Will democratisation help clean up gentleman’s game?
Cricket has always attracted controversy because of the large amount of money and sponsorships it involves unlike any other game.
As the game changed its format over the years, the scale and proportion of the scandals grew accordingly.
If conservatives shook their heads in 2000 after match-fixing allegations plagued cricketer Hansie Cronje, they are stunned into disbelieving silence after accusations of money laundering hounded stakeholders of the Indian Premier League (IPL) a decade later.
It seems that the sport that united a frenzied nation into a single cheering, nail-biting entity has taken a backseat amid political power play and corruption.
The Twenty20 version of the game appealed to a newer set of jet-setting fans for its sheer glamour and entertainment value without compromising on quality.
However, as income tax officials probe financial improprieties in the IPL, voices in the Indian opposition are increasingly demanding democratisation of the game to bring in transparency and accountability.
The government’s assurance that it will probe all aspects of the IPL — including source of the funds and how they have been invested and team ownership structures — notwithstanding, dissenters are now demanding that Board of Control for Cricket in India (BCCI), India’s private apex cricketing body be nationalised and IPL disbanded.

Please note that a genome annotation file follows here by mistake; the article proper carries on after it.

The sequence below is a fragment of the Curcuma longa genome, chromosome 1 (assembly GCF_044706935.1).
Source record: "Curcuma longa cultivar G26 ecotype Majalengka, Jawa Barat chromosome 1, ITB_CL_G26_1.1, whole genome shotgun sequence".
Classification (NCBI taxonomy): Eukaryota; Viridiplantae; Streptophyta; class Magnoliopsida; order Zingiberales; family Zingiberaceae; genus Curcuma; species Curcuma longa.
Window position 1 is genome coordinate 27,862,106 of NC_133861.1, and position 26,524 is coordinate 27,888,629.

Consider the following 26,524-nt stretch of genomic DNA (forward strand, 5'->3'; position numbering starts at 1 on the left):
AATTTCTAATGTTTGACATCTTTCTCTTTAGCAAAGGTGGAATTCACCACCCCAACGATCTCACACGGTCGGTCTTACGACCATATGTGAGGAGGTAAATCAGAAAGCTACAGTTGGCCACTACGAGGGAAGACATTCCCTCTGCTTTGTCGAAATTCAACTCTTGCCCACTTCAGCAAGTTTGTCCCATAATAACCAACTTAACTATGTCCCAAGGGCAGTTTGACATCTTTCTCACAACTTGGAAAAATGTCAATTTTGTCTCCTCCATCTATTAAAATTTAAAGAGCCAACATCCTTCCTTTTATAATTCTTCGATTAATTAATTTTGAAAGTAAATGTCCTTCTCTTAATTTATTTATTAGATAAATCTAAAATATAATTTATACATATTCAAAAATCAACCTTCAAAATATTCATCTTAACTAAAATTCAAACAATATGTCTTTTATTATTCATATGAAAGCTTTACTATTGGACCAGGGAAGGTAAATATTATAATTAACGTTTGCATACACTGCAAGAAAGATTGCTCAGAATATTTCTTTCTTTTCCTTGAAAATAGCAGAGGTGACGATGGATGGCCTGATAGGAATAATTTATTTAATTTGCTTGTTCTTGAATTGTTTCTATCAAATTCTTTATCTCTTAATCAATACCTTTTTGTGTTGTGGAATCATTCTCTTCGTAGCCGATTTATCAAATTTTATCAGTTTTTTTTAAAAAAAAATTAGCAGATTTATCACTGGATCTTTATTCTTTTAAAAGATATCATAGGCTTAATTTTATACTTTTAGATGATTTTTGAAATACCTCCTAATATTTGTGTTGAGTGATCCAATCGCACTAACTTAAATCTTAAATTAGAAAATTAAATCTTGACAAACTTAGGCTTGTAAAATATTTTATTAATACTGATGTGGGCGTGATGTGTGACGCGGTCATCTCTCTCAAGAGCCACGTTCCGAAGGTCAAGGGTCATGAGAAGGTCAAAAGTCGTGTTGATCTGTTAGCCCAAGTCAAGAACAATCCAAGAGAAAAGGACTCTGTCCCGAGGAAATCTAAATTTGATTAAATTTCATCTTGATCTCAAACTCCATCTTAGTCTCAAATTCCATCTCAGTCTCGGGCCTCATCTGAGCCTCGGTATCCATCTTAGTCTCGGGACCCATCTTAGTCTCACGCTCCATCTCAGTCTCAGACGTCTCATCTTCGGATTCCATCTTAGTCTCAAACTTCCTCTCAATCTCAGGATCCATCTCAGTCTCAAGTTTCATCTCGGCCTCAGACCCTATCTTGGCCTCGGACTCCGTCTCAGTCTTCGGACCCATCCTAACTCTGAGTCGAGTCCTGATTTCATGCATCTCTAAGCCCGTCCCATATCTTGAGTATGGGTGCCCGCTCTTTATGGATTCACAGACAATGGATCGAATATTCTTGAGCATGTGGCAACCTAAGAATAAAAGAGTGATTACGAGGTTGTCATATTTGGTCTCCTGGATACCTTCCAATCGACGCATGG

As early as July 2008, the Anti-Corruption and Security Unit of the International Cricket Council (ICC) warned that the multi-million dollar Indian Premier League was susceptible to match-fixing.
“We are concerned. Let’s face it, the IPL is the first domestic competition which has attracted such huge interest and when it does it’s going to inevitably going to attract the interest of match-fixers and people like that,” ICC General Manager (Cricket) Dave Richardson had said.
He had asked the BCCI to make sure they had very strict measures in place to ensure corruption doesn’t take a foothold in the IPL or any other domestic competition.
With questions being raised about conflict of interest in cricket board members owning a team franchise, cricket lovers say this is the perfect opportunity to clean up the game.
As nostalgic exponents of the longer version of the game say “Let’s get back to Tests matches, the way cricket used to be”, it is a possibility that when the dust settles “cricketainment” will have taken as big a blow as the league stakeholders.